More specifically, and with reference now to FIGS. 4 and 5, it is seen that the housing inner surface 121 is configured such that as the first valve element 104 begins to open, flow between the first valve element skirt 142 and the valve housing 102 (or at least a section thereof) is initially restricted. If, however, the first valve element 104 continues to move toward a more open position, then the first restriction flow area (ARESTR_1) increases and, as depicted in FIG. 6, flow between the first valve element skirt 142 and the housing 102 concomitantly increases. As is depicted most clearly in FIGS. 7 and 8, when the second valve element 106 moves to an open position, flow between the second valve element skirt 148 and the conduit inner surface 143 is restricted. The conduit inner surface 143, unlike the housing inner surface 121, is not configured such that the second restriction flow area (ARESTR_2) varies as the second valve element 106 continues to move toward a more open position. It will be appreciated, however, that the conduit inner surface 143 and/or the second valve element 106 could be configured such that the second restriction flow area (ARESTR_2) does vary.

The valve 100 depicted schematically in FIGS. 1-3 may be implemented using any one of numerous physical configurations. One particular preferred physical configuration is depicted in FIGS. 7 and 8. It is noted that like components to those in FIGS. 1-3 are referenced using like reference numerals in FIGS. 7 and 8 and, as such, will not be further described in detail. In addition to the previously described components, it is seen that the physical implementation further includes a valve guide 802, a sleeve 804, and a shaft 806. The valve guide 802 is coupled to the housing 102 and, at least in the depicted embodiment, is formed integrally with the pneumatic damper 114. The sleeve 804 is coupled to the first valve element 104 and extends over the shaft 806. The shaft 806 is coupled to the second valve element 106, and extends through the sleeve 804 and into the valve guide 802. The shaft 806 is movably disposed within the sleeve 804, and the sleeve 804 and shaft 806 are both movable disposed within the valve guide 802.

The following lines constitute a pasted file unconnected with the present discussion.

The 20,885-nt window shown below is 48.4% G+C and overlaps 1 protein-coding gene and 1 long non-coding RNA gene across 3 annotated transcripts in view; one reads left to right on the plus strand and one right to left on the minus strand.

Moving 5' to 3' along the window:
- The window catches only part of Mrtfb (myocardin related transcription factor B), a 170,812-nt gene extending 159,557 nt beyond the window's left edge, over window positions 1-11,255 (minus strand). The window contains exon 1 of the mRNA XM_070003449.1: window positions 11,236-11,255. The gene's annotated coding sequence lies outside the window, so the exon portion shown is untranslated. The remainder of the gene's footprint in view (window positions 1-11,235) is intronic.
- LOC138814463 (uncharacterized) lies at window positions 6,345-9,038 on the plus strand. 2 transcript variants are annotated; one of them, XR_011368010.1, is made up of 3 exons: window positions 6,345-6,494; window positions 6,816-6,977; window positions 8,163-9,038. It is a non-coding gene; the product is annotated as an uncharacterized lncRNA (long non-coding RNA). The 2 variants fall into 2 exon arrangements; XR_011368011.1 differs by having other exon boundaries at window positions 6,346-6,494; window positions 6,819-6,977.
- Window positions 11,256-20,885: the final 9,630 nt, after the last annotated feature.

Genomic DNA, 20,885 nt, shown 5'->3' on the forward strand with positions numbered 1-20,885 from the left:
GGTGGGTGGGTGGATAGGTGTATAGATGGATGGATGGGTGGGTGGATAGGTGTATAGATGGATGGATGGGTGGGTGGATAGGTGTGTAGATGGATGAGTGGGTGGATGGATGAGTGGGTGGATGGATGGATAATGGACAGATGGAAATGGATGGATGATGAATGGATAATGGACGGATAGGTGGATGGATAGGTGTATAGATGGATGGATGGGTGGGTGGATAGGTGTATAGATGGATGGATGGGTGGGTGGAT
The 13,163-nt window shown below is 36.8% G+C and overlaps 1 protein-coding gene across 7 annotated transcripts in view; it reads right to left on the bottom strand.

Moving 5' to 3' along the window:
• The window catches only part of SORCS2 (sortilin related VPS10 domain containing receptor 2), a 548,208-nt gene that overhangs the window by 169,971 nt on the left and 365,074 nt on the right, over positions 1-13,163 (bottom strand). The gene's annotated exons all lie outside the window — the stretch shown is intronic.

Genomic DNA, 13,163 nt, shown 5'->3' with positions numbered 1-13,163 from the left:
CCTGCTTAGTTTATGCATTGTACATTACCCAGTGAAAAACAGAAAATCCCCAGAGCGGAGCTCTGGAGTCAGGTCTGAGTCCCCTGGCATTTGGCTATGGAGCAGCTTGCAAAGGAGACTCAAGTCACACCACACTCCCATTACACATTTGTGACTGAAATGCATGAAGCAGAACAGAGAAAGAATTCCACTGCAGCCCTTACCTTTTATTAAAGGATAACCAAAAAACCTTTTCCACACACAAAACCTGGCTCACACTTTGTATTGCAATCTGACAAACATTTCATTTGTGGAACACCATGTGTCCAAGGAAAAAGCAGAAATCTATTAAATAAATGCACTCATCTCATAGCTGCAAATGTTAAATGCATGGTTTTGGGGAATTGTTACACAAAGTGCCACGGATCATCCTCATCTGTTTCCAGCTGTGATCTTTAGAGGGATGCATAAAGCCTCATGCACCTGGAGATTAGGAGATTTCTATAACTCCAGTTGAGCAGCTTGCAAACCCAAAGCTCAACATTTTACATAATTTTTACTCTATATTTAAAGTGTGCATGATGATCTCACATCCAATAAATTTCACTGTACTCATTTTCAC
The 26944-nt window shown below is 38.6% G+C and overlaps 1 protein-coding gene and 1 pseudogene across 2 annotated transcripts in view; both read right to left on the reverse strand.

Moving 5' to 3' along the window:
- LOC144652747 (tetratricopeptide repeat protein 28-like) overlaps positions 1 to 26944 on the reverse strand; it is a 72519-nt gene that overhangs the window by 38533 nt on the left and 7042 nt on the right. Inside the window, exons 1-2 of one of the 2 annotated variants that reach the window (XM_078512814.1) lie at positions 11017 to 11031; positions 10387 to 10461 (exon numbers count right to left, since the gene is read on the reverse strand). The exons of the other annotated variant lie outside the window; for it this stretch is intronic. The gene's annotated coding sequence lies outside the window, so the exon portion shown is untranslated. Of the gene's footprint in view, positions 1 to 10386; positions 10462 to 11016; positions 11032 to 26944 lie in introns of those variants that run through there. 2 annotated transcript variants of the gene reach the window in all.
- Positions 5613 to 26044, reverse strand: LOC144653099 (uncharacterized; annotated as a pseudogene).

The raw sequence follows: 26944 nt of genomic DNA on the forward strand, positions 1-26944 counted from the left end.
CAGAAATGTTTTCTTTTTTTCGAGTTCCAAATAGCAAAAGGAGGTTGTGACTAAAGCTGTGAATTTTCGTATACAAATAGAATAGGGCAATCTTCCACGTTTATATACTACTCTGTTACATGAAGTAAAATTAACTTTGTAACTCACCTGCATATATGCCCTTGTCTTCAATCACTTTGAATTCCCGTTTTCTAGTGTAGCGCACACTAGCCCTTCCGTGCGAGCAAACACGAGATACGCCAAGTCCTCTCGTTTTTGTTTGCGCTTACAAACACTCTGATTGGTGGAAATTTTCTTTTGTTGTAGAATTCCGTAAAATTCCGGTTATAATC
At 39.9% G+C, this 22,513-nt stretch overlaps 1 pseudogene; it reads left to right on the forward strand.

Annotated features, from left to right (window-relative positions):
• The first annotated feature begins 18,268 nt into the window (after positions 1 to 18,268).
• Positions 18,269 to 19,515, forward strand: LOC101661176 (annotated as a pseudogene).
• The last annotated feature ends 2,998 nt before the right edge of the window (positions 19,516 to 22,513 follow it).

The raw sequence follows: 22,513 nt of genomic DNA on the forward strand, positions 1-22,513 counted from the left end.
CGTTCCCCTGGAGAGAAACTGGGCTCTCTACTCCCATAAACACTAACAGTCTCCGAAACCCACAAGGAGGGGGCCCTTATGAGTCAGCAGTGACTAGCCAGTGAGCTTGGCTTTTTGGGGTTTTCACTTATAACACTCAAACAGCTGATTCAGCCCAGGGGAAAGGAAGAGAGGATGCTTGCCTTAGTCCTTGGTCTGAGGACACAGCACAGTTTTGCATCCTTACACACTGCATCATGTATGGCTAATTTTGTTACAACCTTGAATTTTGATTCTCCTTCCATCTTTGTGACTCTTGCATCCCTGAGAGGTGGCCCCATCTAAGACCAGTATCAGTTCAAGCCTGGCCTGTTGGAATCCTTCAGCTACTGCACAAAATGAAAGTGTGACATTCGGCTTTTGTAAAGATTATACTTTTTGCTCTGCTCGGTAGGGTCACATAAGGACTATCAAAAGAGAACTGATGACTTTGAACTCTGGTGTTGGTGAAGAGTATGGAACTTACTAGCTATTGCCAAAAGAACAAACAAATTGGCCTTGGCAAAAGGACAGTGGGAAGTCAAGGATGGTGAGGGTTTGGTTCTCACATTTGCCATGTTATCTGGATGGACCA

With the valve element 104, 106 and flow passage 122, 144 configurations described above, a fairly specific pressure distribution on the valve elements 104, 106 may be obtained, and thus valve opening may be controlled in a more precise manner. Moreover, the above-described configurations allow result in a valve having a reduced size and weight, and the additional controlled flow restrictions allow for relatively higher rate, and thus relatively smaller, springs and smaller valve seat diameters. The bidirectional positive/negative pressure relief valve 100 depicted and described herein furthermore exhibits relatively high pressure and flow control accuracy, and exhibits good valve stability.